They need to cut their rates. The market is pricing a 7% chance of a cut on 31 July. I’d say the odds are higher than that.


Another important case this week concerning BNB (the Binance native token) and the BUSD (Binance’s stablecoin). In a case brought (again) by the SEC, the court decided that secondary trading in these tokens does not constitute the sale of a security.

These decisions are hugely significant for the industry. Clearly the ICO world of marketing and selling these assets initially is a different matter; but even then for stablecoins like BUSD, there is no possibility of making a gain so it is unlikely that even in its initial issuance it could be a security. 

These cases are actually crafting the landscape of what is and is not considered acceptable; undoubtedly too they are moving slowly in our favour.

Still, the majority of the SEC case against Binance survived the judge’s ruling and will now proceed to court. More to come here as we head toward a world where Coinbase serves Americans, Binance serves the rest of the world and Europe uses the digital euro powered by windmills. 

On that matter, the US Marshals Service announced this week that they had appointed Coinbase as their custodian for seized assets. Is this step one on the road to nation states buying and holding?

Meme of the week (be patient)


Many of you will remember former ECB Director Board Member Benoît Cœuré. Benoît spent his final few years there telling us all just how wonderful the Digital Euro was going to be.

He is one of the peak Eurocrats of the last two decades. Classically trained in true French style at École Polytechnique, worked for a University, then the French Government, then the World Economic Forum, the Bank for International Settlements then the ECB. Now, at the peak of his powers, he heads France’s Competition Regulator. Their latest release talks about the need to “regulate artificial intelligence”.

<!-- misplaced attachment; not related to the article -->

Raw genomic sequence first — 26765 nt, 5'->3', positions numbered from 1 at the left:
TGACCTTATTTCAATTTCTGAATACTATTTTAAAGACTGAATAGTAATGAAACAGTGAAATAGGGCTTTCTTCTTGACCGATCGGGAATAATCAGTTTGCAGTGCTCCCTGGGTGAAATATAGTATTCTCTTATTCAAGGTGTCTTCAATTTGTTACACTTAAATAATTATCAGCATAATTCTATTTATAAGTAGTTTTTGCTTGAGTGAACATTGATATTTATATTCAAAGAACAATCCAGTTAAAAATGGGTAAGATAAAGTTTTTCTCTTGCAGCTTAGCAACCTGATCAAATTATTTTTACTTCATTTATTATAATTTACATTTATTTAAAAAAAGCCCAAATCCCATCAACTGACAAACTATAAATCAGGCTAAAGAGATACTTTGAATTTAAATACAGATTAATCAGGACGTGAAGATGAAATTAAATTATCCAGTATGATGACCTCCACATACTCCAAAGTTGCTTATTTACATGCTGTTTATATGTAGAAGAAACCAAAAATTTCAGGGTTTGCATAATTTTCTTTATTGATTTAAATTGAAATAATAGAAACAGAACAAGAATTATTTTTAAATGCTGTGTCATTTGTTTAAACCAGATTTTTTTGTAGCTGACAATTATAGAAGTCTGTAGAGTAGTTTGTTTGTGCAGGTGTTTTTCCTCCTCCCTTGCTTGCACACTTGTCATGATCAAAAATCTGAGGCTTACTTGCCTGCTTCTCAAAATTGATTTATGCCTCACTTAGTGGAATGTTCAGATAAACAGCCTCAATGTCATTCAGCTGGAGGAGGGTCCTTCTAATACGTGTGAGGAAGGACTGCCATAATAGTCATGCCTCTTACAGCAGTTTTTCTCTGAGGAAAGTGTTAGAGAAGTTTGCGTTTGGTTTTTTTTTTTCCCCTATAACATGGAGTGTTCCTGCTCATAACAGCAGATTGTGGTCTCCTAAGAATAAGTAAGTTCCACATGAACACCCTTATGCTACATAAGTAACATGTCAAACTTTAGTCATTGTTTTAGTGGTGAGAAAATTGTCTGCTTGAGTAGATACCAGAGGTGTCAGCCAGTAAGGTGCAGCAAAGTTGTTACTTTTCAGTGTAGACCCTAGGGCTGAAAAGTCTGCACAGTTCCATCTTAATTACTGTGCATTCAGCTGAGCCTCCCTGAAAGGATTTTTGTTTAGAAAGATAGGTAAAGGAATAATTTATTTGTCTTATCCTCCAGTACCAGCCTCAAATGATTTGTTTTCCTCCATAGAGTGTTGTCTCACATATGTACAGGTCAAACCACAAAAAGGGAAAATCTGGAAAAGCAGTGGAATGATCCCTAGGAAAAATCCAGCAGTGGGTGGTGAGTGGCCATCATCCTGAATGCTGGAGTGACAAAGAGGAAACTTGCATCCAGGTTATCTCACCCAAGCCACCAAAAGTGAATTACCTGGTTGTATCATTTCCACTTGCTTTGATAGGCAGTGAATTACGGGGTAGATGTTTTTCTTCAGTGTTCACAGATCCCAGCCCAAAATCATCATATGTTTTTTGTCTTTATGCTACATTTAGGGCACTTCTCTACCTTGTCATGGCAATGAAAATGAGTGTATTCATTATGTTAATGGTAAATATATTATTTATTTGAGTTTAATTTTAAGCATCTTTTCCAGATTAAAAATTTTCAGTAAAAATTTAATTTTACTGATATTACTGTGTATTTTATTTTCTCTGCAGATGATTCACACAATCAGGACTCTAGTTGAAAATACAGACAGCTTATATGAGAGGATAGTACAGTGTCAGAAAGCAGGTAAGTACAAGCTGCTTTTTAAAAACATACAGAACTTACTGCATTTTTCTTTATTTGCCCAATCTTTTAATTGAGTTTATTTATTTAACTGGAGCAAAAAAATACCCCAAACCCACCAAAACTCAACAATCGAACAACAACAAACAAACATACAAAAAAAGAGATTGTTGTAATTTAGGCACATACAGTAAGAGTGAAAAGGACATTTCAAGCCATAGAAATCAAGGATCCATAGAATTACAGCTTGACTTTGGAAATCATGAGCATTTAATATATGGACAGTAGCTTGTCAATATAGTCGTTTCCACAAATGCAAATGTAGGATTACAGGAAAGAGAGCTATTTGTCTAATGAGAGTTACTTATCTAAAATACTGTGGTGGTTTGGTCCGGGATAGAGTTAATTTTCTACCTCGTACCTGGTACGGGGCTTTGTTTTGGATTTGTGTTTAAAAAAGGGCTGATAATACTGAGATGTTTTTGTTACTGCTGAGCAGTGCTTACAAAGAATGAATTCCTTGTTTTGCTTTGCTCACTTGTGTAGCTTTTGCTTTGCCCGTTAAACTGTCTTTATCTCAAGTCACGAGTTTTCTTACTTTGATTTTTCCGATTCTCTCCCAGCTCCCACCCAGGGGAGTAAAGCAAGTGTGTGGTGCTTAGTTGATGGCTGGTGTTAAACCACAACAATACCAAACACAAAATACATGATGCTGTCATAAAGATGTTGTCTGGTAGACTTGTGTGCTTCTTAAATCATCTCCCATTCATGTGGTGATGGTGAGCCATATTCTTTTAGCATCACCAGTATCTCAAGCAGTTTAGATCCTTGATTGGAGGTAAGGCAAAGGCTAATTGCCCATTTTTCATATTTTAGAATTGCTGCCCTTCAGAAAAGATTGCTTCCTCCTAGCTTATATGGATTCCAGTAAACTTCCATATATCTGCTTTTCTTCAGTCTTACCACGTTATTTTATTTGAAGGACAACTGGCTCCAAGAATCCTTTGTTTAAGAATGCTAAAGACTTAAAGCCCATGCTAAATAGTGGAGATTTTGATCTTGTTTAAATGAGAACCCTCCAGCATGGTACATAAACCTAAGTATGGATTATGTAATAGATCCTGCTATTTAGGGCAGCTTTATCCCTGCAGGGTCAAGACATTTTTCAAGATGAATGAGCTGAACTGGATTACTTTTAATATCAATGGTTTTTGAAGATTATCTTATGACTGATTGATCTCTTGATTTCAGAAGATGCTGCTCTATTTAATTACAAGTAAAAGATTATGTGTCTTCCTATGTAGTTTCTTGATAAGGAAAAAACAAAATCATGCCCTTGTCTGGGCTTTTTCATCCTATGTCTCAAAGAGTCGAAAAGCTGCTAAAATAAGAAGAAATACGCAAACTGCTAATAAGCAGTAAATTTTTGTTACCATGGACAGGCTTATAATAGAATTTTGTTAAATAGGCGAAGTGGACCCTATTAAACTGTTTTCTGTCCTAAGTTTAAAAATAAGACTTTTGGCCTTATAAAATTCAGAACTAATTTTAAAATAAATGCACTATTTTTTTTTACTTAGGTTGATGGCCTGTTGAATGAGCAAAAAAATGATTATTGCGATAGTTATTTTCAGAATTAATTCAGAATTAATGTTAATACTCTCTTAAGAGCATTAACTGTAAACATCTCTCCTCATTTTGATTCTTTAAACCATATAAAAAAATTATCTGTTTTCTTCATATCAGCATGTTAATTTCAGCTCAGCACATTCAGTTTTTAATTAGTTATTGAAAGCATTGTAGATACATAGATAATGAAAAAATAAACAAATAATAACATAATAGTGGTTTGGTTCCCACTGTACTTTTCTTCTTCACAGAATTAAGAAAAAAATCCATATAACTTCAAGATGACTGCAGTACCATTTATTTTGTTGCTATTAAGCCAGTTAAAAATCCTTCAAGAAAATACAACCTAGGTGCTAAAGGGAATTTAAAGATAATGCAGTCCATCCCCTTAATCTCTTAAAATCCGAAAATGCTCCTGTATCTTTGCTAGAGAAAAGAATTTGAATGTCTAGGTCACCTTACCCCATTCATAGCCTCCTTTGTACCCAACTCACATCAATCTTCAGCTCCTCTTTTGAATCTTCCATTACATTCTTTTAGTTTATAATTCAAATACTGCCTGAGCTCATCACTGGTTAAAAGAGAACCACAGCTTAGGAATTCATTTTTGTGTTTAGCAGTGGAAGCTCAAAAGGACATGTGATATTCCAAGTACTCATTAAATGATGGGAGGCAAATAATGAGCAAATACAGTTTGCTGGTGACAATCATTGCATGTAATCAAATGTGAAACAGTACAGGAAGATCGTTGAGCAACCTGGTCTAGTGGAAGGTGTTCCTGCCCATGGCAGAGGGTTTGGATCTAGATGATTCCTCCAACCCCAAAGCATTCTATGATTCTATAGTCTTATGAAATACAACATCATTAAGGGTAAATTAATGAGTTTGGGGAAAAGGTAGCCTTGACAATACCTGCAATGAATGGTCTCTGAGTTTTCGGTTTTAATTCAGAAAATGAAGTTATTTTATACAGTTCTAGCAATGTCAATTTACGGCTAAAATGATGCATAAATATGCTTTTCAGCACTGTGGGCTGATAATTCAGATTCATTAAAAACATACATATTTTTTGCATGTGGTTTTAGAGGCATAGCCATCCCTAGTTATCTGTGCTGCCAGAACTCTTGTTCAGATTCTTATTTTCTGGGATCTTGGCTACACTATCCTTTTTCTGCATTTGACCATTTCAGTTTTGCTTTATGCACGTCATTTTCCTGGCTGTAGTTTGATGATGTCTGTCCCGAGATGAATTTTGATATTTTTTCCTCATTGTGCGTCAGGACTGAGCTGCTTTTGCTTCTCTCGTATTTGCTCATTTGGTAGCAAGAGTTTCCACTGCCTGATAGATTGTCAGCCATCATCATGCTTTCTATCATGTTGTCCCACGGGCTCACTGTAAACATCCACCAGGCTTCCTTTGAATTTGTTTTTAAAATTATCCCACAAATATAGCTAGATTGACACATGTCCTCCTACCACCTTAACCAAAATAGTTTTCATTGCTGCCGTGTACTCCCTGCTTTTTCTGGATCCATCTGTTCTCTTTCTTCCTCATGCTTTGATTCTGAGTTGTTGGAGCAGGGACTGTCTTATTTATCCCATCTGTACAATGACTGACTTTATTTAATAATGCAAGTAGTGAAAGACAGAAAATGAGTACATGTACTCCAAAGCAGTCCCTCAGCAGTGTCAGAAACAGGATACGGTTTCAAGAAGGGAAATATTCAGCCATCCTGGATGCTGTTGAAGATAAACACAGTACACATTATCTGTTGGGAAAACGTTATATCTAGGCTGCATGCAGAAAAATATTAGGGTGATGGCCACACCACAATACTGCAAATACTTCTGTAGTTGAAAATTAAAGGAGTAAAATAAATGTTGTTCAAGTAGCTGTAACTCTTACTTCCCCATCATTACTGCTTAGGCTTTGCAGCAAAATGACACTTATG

The report is extraordinary. Right at the commencement of AI in 2021, when OpenAI released their model, Europe banned it. They quite literally killed any possibility of having a meaningful position in this industry on day one. They did exactly the same with digital assets.

Now he is complaining that one of the barriers to entry is lack of access to energy. Of course, again, this is absolutely true. AI data centres consume huge amounts of power (which is why we no longer hear so much about bitcoin doing the same).

The fact is Europe (although not France) has turned off many of its nuclear reactors in an act of economic suicide. Now they realise you cannot run the technology of the current century without an awful lot of power. China has now surpassed Europe, not only in total power (they went past that decades ago) but in power per capita.

Power per capita is the true measure of national wealth and industrial capacity. You simply cannot have all the things a modern economy requires without it. Notice it is going up in India and China; and going down in Europe and the US.

Benoit further complains about a lack of access to ‘talent’. Talent, of course, which Europe drove away. The young people just left, or more importantly because of the insanity of his policies, were never born in the first place.

In this excellent podcast earlier in the year featuring Mark Zuckerberg, he explains why the limits to AI are actually bounded not by computer chips but by energy. There simply is not enough energy in the world to power what we are now capable of. 

The true measure of nations going into the future will be MegaWatt hours/Capita. Without it you will fall behind. While every other government metric is likely a fraud, you can’t make this one up (hence the overwhelming success of Bitcoin by the way; you can’t spin them up without demonstrating the cost of production via energy).

Going forward, you either have energy or you don’t. The EU, Benoît and his friends don’t have it.